1. If you are a fitness novice and decide to take up exercise during pregnancy for the wellbeing of your baby and also for your own health, then that is great news but please wait until the second trimester. Starting a new form of fitness in trimester 1 when the body is so very busy laying down the foundations of pregnancy is not recommended. So be patient and then take up regular moderate exercise that is tailored for pregnancy at the start of the second trimester.
  1. Listen to your body: probably THE most important piece of advice to take note of. If you are, for example, a seasoned marathon runner yet your pregnant body feels tired, fatigued and is taking longer than normal to recover then please take heed of these signs. It is your body telling you to slow down and go easy. Never override these feelings simply because you feel somehow that you “should be able to carry on”, that “pregnancy is not an illness”, that your “friend Amelia ran until a week before giving birth” or whatever else the little voice in your head is saying.
  1. Once you are in the second trimester it is time to drop traditional abdominal exercises – crunches, planks, V-sits, bicycle sit-ups – in favour of pregnancy-specific core stability work that targets the deepest layer of abdominals, just like the FitBumpBox programme. This will protect you against back pain and encourage a speedier postnatal recovery of the tummy muscles. Traditional abs exercises target the outermost layer of muscle (the so-called six-pack) which needs to stretch and lengthen so as to give your baby room to grow – don’t try and fight this natural and necessary process!
  1. A pregnancy fitness rule that applies to every woman whatever her fitness level is this: be extra careful to exercise with excellent technique during pregnancy. Your body is naturally more prone to injury during the perinatal period for a number of reasons: the presence of high levels of relaxin in the body, the postural changes that accompany pregnancy and the extra weight that you are having to carry around. All these elements can make the body more vulnerable so always focus on perfect technique and if that means slowing down your movements then do so!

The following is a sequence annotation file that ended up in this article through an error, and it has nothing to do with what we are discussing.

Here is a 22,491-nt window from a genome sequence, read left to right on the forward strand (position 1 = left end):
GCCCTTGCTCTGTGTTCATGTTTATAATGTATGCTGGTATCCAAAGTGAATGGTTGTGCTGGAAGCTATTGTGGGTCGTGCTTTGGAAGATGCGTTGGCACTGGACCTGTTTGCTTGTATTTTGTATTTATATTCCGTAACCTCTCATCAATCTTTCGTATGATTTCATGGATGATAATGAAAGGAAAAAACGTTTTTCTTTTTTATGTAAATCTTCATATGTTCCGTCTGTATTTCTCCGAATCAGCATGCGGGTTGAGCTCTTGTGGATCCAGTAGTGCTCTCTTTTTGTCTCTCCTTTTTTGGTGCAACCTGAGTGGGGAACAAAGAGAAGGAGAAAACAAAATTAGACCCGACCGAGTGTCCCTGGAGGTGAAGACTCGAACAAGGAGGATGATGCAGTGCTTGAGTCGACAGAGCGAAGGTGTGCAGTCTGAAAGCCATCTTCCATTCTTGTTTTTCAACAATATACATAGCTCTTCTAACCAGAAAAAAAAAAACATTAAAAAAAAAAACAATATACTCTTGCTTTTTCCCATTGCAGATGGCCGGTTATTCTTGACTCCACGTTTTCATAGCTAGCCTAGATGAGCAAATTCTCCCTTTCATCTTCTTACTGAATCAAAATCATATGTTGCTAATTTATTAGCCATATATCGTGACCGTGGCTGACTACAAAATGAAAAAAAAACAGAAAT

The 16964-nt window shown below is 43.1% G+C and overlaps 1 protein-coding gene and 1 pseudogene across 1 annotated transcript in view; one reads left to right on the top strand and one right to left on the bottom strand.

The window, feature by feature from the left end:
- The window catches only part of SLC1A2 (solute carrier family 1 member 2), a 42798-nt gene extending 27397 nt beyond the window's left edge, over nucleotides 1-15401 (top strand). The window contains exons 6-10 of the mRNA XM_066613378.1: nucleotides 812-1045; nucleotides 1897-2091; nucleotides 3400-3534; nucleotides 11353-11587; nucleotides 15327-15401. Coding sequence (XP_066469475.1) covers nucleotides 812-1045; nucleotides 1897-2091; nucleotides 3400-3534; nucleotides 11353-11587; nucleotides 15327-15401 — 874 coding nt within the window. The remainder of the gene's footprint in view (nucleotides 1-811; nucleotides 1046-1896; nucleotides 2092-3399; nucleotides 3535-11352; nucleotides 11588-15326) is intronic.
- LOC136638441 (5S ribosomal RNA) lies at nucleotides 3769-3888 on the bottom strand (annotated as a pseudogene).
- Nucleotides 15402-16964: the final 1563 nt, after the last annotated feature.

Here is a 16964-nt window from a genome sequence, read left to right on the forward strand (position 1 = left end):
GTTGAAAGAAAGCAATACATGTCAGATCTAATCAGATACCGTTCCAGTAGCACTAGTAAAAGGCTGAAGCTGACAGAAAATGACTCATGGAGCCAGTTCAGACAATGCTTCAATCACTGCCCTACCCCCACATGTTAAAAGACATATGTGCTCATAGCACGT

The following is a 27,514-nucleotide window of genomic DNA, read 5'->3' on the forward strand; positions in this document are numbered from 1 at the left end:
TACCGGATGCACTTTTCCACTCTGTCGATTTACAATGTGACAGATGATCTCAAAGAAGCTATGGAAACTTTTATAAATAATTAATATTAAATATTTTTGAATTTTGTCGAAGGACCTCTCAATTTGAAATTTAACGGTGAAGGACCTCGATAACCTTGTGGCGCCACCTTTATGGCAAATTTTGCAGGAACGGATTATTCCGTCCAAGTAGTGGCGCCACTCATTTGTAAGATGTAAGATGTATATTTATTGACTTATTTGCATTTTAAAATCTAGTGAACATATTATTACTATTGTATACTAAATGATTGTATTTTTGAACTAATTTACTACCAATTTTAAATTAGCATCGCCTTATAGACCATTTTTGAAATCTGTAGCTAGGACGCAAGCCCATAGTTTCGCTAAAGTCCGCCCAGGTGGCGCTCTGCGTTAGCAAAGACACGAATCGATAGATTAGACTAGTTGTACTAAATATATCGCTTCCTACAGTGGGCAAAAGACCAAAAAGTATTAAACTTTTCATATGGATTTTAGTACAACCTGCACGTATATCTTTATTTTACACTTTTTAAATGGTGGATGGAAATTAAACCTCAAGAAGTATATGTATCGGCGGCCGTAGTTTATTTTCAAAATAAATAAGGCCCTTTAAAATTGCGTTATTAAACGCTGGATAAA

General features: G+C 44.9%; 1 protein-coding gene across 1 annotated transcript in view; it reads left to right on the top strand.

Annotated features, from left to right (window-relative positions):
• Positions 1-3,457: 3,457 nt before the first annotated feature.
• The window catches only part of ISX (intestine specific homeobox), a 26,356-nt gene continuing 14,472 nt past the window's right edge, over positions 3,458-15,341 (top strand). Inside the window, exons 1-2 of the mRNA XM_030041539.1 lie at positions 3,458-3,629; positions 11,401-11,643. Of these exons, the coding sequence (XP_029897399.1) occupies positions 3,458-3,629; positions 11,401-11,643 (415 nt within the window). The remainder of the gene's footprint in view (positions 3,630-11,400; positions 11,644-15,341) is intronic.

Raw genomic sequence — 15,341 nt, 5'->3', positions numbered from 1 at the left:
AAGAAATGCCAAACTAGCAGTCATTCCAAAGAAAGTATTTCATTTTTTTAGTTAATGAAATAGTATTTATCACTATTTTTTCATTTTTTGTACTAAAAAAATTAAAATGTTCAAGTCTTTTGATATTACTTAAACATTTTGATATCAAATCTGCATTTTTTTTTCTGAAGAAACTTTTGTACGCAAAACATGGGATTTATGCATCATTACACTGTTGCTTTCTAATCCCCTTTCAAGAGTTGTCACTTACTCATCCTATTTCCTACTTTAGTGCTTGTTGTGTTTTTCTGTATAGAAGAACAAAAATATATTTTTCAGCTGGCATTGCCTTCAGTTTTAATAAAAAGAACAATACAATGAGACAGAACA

Amazing tips thanks, it’s so good to get some clear advice on that topic. Moving on to the third trimester, do you recommend exercising right up to those very last weeks of pregnancy?

This is entirely dependent on the individual and her experience of pregnancy. If a woman is feeling truly fit and well right up to her due date (and even beyond) then there is no reason to stop exercising if it makes her feel good. Again, this is dependent on her healthcare professionals being happy for her to continue with exercise. On the other hand, if late pregnancy has taken its toll and a woman feels as though exercise is a huge and unwelcome chore, then it is time to stop and rest.

Thats something I need to keep in mind, as resting is not something I am very good at. Lets talk post pregnancy,  what’s the best way to get your fitness up and lose the lbs?

 I always encourage new mums to avoid quick fixes whether on the fitness front or the weight loss front. It is never worth diving into the wrong sort of fitness after having had a baby, simply because it is the quickest route to fat loss. One day, it catches up on you and the body pays the price, whether it be problems relating to the pelvic floor, to back pain or to persistent abdominal separation.

The best way to build up postnatal fitness is to lay good foundations first, rebuilding pelvic floor and abdominal strength, alongside low impact exercise during the first 6 months of motherhood. Low impact doesn’t have to mean that it is low intensity. It is perfectly possible to work hard whilst keeping things low impact. Interval training using body weight exercises is very effective for weight loss and can be tailored so that it is safe for the postnatal body.

But when it comes to dropping the lbs then nutrition is key – I would say that around 80% of results will come from eating in a consistently healthy manner. Again, healthy eating is not about being restrictive or punishing. Instead it is about ensuring that what you choose to consume is going to nourish and support you and, in turn, your baby especially if you are breastfeeding. Food that is nutritionally dense will ensure that you don’t end with cravings, especially when sleep-deprived and short on energy.

And finally does exercising, eating right and keeping fit in pregnancy makes it easier to lose the weight afterwards?

It is nearly always going to be an easier job to get fit and lose the baby weight if you have been able to keep fit and active throughout pregnancy – your body will be more metabolically active, you will have a higher muscle mass, you will have muscle memory which enables you to regain fitness more quickly and the likelihood is that you will have put on less weight than if you had been sedentary throughout pregnancy. Having said this, exercising in pregnancy is not an option for everybody. Many mums-to-be, for a whole host of reasons, simply have no choice other than to be inactive and they too will be able to lose weight steadily during the postnatal period.

To find out  more about Dr Joanna Helcké and her new FitBumpBox head to http://www.fitbumpbox.com

Are there any other questions you would like me to put forward to Dr Joanna Helcké? Let me know in the comments below.